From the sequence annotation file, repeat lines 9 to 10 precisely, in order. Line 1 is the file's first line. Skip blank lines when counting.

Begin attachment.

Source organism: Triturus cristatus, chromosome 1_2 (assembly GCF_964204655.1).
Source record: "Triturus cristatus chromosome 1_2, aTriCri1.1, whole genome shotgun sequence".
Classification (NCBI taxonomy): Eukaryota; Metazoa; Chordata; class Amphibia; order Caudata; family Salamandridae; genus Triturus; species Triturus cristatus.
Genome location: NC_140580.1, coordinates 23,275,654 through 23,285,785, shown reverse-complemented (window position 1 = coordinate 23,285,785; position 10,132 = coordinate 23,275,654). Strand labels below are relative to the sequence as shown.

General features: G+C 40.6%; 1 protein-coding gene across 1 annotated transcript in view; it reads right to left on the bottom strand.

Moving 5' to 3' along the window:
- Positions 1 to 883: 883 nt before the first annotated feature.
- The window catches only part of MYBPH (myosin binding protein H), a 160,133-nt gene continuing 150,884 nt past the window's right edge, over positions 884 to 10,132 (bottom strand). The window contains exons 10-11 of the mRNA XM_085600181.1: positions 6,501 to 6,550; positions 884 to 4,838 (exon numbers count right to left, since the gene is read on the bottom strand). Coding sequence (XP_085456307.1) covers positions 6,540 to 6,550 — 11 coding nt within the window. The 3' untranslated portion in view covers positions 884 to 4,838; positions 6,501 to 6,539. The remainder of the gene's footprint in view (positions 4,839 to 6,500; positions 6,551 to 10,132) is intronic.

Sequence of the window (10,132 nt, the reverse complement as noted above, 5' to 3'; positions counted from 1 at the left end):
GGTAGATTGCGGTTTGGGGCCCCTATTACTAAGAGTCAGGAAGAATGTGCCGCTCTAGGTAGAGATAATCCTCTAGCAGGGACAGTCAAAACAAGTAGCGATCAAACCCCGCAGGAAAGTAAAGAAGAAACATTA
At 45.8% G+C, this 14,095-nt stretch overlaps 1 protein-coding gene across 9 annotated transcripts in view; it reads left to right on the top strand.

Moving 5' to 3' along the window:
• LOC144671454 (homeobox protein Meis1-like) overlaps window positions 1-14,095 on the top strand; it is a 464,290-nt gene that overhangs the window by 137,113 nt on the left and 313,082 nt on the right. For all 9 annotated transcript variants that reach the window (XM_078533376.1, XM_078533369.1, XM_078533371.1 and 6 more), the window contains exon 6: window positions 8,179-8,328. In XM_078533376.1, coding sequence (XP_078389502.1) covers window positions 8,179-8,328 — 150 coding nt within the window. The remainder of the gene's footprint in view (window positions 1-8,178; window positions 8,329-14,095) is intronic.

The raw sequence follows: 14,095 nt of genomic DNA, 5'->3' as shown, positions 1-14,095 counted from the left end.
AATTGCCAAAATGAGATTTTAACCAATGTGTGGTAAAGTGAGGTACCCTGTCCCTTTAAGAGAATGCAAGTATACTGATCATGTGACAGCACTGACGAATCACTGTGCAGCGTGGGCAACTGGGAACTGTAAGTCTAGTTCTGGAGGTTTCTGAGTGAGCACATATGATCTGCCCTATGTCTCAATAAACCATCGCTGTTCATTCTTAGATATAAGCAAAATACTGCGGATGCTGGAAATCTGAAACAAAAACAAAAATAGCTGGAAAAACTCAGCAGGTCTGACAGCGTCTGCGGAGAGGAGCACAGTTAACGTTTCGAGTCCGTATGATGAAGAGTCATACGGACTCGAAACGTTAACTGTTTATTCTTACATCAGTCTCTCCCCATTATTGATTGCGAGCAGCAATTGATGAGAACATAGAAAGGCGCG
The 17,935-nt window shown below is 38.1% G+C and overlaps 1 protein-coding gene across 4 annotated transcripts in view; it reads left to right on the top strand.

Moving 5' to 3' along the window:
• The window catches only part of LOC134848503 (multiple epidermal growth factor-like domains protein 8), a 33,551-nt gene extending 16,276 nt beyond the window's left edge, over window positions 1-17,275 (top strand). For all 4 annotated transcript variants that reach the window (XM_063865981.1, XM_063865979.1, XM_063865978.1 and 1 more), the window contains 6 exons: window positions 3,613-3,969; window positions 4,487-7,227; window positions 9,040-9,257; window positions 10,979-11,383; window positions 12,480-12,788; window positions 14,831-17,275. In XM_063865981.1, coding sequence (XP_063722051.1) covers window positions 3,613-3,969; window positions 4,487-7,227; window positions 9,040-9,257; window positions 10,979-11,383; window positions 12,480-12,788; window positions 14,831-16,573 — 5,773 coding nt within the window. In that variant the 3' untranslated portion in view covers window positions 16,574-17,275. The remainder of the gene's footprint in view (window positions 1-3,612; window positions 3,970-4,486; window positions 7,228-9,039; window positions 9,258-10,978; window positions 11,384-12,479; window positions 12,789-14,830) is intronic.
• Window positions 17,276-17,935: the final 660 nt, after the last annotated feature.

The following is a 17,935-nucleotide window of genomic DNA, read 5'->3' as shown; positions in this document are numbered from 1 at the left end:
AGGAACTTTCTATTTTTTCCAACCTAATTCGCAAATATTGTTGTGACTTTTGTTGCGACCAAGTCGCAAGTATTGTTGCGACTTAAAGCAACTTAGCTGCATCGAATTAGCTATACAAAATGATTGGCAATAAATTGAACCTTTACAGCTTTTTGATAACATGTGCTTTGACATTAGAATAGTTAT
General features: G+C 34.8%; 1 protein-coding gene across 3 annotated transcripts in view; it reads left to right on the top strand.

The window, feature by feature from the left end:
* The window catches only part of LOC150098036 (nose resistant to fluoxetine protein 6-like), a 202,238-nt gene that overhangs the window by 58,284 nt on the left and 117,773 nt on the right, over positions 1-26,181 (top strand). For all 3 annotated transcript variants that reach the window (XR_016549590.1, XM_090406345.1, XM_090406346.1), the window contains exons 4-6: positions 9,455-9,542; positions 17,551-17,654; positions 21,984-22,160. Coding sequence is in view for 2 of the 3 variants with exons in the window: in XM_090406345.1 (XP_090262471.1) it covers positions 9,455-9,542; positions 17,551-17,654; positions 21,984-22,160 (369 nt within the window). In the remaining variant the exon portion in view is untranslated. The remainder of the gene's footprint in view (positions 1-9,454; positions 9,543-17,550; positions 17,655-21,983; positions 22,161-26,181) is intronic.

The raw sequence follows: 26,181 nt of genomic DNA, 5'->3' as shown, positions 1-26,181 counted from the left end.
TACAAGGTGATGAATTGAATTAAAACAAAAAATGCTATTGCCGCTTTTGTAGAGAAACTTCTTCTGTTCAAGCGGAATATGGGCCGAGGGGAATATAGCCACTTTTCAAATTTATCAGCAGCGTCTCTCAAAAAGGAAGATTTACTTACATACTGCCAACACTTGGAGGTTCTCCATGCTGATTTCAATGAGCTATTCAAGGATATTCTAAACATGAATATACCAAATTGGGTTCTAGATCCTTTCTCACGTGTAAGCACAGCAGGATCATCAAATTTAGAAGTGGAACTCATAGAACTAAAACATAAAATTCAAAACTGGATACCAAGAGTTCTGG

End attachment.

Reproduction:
Sequence of the window (10,132 nt, the reverse complement as noted above, 5' to 3'; positions counted from 1 at the left end):
GGTAGATTGCGGTTTGGGGCCCCTATTACTAAGAGTCAGGAAGAATGTGCCGCTCTAGGTAGAGATAATCCTCTAGCAGGGACAGTCAAAACAAGTAGCGATCAAACCCCGCAGGAAAGTAAAGAAGAAACATTA